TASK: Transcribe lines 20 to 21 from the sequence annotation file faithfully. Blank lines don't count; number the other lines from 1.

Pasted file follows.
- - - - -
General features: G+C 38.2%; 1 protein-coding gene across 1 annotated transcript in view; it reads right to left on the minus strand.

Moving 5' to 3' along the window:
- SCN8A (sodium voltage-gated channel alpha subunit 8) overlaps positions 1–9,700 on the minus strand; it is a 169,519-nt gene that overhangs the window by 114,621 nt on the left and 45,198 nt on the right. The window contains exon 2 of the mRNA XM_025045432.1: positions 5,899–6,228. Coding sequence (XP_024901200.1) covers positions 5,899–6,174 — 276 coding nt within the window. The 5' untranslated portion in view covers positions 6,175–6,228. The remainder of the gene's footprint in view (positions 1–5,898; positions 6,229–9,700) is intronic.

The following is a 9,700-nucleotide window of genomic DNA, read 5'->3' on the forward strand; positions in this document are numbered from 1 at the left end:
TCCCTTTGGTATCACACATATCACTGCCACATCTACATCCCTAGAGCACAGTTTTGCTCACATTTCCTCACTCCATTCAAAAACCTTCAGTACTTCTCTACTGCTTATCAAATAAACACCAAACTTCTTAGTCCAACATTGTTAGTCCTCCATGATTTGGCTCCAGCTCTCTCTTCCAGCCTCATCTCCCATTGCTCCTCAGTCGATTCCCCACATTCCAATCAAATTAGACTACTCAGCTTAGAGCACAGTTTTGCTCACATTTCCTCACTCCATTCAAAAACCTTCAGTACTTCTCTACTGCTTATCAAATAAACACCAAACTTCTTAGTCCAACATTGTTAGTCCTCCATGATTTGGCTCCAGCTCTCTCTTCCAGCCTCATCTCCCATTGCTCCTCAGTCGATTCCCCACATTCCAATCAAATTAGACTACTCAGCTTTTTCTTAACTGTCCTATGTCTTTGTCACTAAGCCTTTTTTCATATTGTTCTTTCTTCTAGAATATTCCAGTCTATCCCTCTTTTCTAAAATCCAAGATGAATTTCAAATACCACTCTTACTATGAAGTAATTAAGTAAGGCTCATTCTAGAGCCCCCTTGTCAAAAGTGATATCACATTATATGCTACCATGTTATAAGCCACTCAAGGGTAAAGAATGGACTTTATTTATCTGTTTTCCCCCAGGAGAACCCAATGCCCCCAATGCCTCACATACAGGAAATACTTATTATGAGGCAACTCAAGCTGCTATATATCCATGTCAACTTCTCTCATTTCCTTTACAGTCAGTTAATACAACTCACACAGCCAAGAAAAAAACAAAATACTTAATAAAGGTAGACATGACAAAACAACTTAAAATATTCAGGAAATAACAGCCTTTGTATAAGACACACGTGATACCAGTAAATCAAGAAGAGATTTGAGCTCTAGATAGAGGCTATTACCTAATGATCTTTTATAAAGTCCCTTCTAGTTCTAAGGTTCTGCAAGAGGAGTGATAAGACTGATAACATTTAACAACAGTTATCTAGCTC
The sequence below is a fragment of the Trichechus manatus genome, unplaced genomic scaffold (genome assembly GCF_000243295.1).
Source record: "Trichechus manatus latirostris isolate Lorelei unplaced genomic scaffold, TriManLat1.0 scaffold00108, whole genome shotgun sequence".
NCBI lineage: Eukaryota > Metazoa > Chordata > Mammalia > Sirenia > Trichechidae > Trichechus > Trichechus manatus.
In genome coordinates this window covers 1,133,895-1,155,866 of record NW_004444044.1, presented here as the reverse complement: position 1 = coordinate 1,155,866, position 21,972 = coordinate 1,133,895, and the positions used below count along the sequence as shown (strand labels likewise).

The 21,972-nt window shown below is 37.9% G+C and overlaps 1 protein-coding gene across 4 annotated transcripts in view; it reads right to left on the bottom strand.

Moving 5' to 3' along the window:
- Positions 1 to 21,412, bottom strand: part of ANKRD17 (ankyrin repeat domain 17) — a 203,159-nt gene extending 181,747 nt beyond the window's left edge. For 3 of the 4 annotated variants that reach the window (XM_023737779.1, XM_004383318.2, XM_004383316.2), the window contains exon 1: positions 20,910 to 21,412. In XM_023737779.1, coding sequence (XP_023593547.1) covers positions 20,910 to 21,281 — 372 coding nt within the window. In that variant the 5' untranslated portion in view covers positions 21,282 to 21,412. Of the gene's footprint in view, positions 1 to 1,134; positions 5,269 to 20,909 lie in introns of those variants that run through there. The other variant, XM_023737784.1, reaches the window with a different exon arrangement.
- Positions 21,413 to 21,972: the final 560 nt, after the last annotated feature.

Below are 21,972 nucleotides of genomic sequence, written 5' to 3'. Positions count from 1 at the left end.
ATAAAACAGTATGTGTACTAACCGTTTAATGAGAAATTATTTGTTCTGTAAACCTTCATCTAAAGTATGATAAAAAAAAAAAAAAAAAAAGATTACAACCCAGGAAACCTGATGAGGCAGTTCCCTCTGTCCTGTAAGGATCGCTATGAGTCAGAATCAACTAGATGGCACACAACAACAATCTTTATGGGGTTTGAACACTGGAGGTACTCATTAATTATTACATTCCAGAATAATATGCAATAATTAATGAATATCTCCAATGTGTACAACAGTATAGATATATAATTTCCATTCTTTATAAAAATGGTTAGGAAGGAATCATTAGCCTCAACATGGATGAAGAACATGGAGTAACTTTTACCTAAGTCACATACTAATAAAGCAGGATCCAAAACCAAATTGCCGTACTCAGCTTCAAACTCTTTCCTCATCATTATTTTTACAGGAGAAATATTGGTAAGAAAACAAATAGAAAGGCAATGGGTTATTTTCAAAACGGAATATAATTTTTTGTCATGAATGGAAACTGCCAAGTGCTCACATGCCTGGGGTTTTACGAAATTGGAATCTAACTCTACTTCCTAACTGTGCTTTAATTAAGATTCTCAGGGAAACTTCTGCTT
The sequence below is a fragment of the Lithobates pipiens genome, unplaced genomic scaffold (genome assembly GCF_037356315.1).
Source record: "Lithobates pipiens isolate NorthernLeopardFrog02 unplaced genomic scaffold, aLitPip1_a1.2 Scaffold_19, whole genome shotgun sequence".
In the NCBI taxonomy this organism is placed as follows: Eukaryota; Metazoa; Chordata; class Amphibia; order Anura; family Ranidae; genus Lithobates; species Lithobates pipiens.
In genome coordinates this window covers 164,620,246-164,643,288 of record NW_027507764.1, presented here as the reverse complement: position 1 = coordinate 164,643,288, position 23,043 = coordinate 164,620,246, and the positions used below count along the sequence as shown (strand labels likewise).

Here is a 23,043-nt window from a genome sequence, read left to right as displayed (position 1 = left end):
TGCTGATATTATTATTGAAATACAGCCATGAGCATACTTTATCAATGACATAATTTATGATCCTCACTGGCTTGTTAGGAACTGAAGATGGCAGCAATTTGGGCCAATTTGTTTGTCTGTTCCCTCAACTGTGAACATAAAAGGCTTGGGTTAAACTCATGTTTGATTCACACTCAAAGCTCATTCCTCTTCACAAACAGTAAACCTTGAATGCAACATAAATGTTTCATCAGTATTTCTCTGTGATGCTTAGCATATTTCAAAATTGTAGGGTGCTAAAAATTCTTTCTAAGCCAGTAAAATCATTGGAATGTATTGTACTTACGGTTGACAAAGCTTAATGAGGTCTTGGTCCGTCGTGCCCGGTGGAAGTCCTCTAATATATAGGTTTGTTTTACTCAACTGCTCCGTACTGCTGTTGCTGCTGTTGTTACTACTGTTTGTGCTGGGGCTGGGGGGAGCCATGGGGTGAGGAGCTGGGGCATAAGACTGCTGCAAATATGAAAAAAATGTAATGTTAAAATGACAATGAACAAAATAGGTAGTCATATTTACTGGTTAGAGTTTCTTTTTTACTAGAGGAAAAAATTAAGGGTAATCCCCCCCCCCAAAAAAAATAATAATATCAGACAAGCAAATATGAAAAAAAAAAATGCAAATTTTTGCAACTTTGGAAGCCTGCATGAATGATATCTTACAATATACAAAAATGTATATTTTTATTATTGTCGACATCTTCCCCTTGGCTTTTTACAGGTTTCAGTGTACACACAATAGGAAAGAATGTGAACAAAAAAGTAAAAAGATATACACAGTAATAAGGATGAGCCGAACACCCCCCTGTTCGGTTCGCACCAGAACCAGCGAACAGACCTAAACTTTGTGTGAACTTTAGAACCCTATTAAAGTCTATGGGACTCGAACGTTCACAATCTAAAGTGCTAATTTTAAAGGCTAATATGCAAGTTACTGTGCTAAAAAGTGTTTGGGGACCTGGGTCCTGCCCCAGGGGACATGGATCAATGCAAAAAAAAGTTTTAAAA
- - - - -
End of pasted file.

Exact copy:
Here is a 23,043-nt window from a genome sequence, read left to right as displayed (position 1 = left end):
TGCTGATATTATTATTGAAATACAGCCATGAGCATACTTTATCAATGACATAATTTATGATCCTCACTGGCTTGTTAGGAACTGAAGATGGCAGCAATTTGGGCCAATTTGTTTGTCTGTTCCCTCAACTGTGAACATAAAAGGCTTGGGTTAAACTCATGTTTGATTCACACTCAAAGCTCATTCCTCTTCACAAACAGTAAACCTTGAATGCAACATAAATGTTTCATCAGTATTTCTCTGTGATGCTTAGCATATTTCAAAATTGTAGGGTGCTAAAAATTCTTTCTAAGCCAGTAAAATCATTGGAATGTATTGTACTTACGGTTGACAAAGCTTAATGAGGTCTTGGTCCGTCGTGCCCGGTGGAAGTCCTCTAATATATAGGTTTGTTTTACTCAACTGCTCCGTACTGCTGTTGCTGCTGTTGTTACTACTGTTTGTGCTGGGGCTGGGGGGAGCCATGGGGTGAGGAGCTGGGGCATAAGACTGCTGCAAATATGAAAAAAATGTAATGTTAAAATGACAATGAACAAAATAGGTAGTCATATTTACTGGTTAGAGTTTCTTTTTTACTAGAGGAAAAAATTAAGGGTAATCCCCCCCCCCAAAAAAAATAATAATATCAGACAAGCAAATATGAAAAAAAAAAATGCAAATTTTTGCAACTTTGGAAGCCTGCATGAATGATATCTTACAATATACAAAAATGTATATTTTTATTATTGTCGACATCTTCCCCTTGGCTTTTTACAGGTTTCAGTGTACACACAATAGGAAAGAATGTGAACAAAAAAGTAAAAAGATATACACAGTAATAAGGATGAGCCGAACACCCCCCTGTTCGGTTCGCACCAGAACCAGCGAACAGACCTAAACTTTGTGTGAACTTTAGAACCCTATTAAAGTCTATGGGACTCGAACGTTCACAATCTAAAGTGCTAATTTTAAAGGCTAATATGCAAGTTACTGTGCTAAAAAGTGTTTGGGGACCTGGGTCCTGCCCCAGGGGACATGGATCAATGCAAAAAAAAGTTTTAAAA